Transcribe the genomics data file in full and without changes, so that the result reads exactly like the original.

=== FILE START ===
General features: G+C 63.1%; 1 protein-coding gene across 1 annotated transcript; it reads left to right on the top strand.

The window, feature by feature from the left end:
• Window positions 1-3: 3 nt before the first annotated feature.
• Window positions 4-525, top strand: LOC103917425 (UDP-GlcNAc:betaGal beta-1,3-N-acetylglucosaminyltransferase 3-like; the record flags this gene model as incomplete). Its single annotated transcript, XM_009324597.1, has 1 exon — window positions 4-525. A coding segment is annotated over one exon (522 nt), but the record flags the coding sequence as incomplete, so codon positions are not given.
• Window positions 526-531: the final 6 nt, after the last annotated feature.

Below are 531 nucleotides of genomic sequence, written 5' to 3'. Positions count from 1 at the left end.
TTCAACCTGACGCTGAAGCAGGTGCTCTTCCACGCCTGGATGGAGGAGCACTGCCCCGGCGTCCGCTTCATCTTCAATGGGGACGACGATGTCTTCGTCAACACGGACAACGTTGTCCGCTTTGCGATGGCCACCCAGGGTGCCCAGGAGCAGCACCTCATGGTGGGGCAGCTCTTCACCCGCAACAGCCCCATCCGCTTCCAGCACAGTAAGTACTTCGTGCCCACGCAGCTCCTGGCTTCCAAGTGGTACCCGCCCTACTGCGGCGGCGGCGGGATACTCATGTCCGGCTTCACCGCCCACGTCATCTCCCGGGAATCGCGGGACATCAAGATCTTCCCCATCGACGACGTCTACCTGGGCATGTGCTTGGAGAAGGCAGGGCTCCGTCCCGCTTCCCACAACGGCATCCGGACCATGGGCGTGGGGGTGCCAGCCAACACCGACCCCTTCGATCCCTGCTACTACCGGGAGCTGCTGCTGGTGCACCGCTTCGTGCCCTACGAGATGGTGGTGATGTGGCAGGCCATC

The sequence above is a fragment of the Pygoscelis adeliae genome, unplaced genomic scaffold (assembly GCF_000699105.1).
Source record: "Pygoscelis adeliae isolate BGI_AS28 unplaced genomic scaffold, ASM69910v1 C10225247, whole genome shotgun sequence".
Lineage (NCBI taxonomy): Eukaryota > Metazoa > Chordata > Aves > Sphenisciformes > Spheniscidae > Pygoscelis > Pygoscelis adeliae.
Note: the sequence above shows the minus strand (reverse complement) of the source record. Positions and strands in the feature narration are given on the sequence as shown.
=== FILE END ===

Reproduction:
General features: G+C 63.1%; 1 protein-coding gene across 1 annotated transcript; it reads left to right on the top strand.

The window, feature by feature from the left end:
• Window positions 1-3: 3 nt before the first annotated feature.
• Window positions 4-525, top strand: LOC103917425 (UDP-GlcNAc:betaGal beta-1,3-N-acetylglucosaminyltransferase 3-like; the record flags this gene model as incomplete). Its single annotated transcript, XM_009324597.1, has 1 exon — window positions 4-525. A coding segment is annotated over one exon (522 nt), but the record flags the coding sequence as incomplete, so codon positions are not given.
• Window positions 526-531: the final 6 nt, after the last annotated feature.

Below are 531 nucleotides of genomic sequence, written 5' to 3'. Positions count from 1 at the left end.
TTCAACCTGACGCTGAAGCAGGTGCTCTTCCACGCCTGGATGGAGGAGCACTGCCCCGGCGTCCGCTTCATCTTCAATGGGGACGACGATGTCTTCGTCAACACGGACAACGTTGTCCGCTTTGCGATGGCCACCCAGGGTGCCCAGGAGCAGCACCTCATGGTGGGGCAGCTCTTCACCCGCAACAGCCCCATCCGCTTCCAGCACAGTAAGTACTTCGTGCCCACGCAGCTCCTGGCTTCCAAGTGGTACCCGCCCTACTGCGGCGGCGGCGGGATACTCATGTCCGGCTTCACCGCCCACGTCATCTCCCGGGAATCGCGGGACATCAAGATCTTCCCCATCGACGACGTCTACCTGGGCATGTGCTTGGAGAAGGCAGGGCTCCGTCCCGCTTCCCACAACGGCATCCGGACCATGGGCGTGGGGGTGCCAGCCAACACCGACCCCTTCGATCCCTGCTACTACCGGGAGCTGCTGCTGGTGCACCGCTTCGTGCCCTACGAGATGGTGGTGATGTGGCAGGCCATC

The sequence above is a fragment of the Pygoscelis adeliae genome, unplaced genomic scaffold (assembly GCF_000699105.1).
Source record: "Pygoscelis adeliae isolate BGI_AS28 unplaced genomic scaffold, ASM69910v1 C10225247, whole genome shotgun sequence".
Lineage (NCBI taxonomy): Eukaryota > Metazoa > Chordata > Aves > Sphenisciformes > Spheniscidae > Pygoscelis > Pygoscelis adeliae.
Note: the sequence above shows the minus strand (reverse complement) of the source record. Positions and strands in the feature narration are given on the sequence as shown.